Yes, the amendments to Law No 133 [Law No 133 of 08.07.2011 on Personal Data Protection – editor’s note] actually excluded the obligation to register as a personal data operator, as well as the need to submit a notification to the National Center for Personal Data Protection (NCPDP). This amendment was also made due to the need to be in line with the European practices and the European regulations on personal data protection. But the fact that this obligation to register no longer exists does not imply that operators are free to access and process unjustified amounts of data. The lawfulness of data processing and the correlation between the purpose of processing and the amounts of data processed should always prevail.

It should be taken into account that, due to the same digitization package, additional amendments were made to Law No 133, which establishes for operators the need to assess the impact of personal data processing operations. In fact, depending on the nature, scope, context, and purposes of personal data processing, before processing the data, the user is supposed to perform this analysis and assess the impact of the operations, ensuring that there is a balance I have mentioned earlier.

Obviously, the role of the national authority for personal data protection is important, because the operators will not cope with making this assessment without an operational support from the competent institution. Methodological support and guidance from the authority are mandatory, and individuals’ rights to privacy and proper processing of personal data should be ensured. Otherwise, the situations are likely to get out of hand, but it is important for the Center to be aware of its role in guiding all the operators, economic entities, and public institutions on properly organizing the process of personal data processing, and using these assessments is in the interests of both the institutions and the citizens.

Journalists have also previously complained about the difficulties they face while accessing open data provided by the EGA: for instance, they say that the information is outdated, and older data were generated compared to those provided by the PSA. Have any steps been taken in this regard?

The difference is that the journalists access open data. There are three distinct components on the date.gov.md portal, and the authorized data access module works a little differently than the one configured for open data. In case of open data, an Excel file regularly published by the PSA is used, because this is the reference account, and in that case, such as records from the State Register of Legal Entities, for instance, we cannot talk about real-time data access. Therefore, it has nothing to do with updating data. Whatever is listed in the register is provided.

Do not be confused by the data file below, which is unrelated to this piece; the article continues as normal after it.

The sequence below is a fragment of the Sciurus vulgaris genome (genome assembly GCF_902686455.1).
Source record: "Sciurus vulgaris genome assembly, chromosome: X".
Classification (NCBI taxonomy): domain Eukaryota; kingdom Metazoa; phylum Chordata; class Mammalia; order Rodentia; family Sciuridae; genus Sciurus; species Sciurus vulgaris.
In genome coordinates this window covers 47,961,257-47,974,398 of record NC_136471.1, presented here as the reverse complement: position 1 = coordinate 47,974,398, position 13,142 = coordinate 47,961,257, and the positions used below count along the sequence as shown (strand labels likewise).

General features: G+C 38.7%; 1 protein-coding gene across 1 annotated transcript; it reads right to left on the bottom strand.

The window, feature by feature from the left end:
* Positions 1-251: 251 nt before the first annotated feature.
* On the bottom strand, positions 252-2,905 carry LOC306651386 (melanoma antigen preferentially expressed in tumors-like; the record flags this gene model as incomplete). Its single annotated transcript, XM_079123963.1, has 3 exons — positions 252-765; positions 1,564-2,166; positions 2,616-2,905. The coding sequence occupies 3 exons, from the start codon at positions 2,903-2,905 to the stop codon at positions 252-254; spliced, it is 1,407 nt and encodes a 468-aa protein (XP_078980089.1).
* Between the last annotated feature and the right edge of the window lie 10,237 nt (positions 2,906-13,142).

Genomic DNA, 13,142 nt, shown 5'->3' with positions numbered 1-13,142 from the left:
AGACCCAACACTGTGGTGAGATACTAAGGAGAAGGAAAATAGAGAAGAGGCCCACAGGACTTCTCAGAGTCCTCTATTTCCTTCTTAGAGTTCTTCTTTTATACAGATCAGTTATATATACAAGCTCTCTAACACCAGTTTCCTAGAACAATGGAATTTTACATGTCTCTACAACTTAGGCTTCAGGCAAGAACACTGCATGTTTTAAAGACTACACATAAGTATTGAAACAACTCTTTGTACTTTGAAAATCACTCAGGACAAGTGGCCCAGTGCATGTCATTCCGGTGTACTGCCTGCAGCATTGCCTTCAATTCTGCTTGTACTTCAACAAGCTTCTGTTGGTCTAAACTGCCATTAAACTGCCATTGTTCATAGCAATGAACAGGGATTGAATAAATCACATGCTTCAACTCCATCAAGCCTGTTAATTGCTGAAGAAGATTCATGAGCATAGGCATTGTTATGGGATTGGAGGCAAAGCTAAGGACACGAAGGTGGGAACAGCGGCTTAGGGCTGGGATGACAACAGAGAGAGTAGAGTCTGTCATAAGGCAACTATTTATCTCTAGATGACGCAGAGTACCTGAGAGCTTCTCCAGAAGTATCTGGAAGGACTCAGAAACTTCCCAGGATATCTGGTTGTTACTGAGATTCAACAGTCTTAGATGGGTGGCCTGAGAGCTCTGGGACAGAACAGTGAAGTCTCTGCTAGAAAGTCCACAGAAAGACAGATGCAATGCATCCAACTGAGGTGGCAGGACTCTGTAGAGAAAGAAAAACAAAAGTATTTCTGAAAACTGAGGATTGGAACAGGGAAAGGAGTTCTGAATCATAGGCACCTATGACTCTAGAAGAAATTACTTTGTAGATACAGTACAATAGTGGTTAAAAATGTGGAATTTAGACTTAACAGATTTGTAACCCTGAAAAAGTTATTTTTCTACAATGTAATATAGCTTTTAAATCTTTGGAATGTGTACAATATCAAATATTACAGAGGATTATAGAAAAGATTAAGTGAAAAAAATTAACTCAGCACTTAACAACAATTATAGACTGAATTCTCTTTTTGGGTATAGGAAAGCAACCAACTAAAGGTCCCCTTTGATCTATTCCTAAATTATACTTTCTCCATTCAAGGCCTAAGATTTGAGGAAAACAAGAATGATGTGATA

Olga Tumuruc, directoarea Agenției de Guvernare Electronică. Foto: Media Azi

DIGITAL LITERACY AND CYBERSECURITY OF THE REPUBLIC OF MOLDOVA

What is the digital literacy rate among the citizens of the Republic of Moldova?

The level of digital skills differs greatly, and we have to organize our efforts and generate the desirable modifications proceeding from this reality. One thing is for sure: digital skills are not just about using a computer, a phone, applications, or operating systems. Currently, digital skills imply much more: using information correctly and efficiently, working with data, articulating the need for data amount, communication, proper cooperation in digital space, and creating and editing digital content. We should also mention online security, protecting the devices we work with, solving problems, and using certain digital tools we have at our disposal. Once we are aware of the complexity of digital skills, we can work in that direction to develop new digital skills and train people to improve the activities they take part in, to work in a digital environment efficiently and comfortably, and to adapt to the increased pace of technological progress.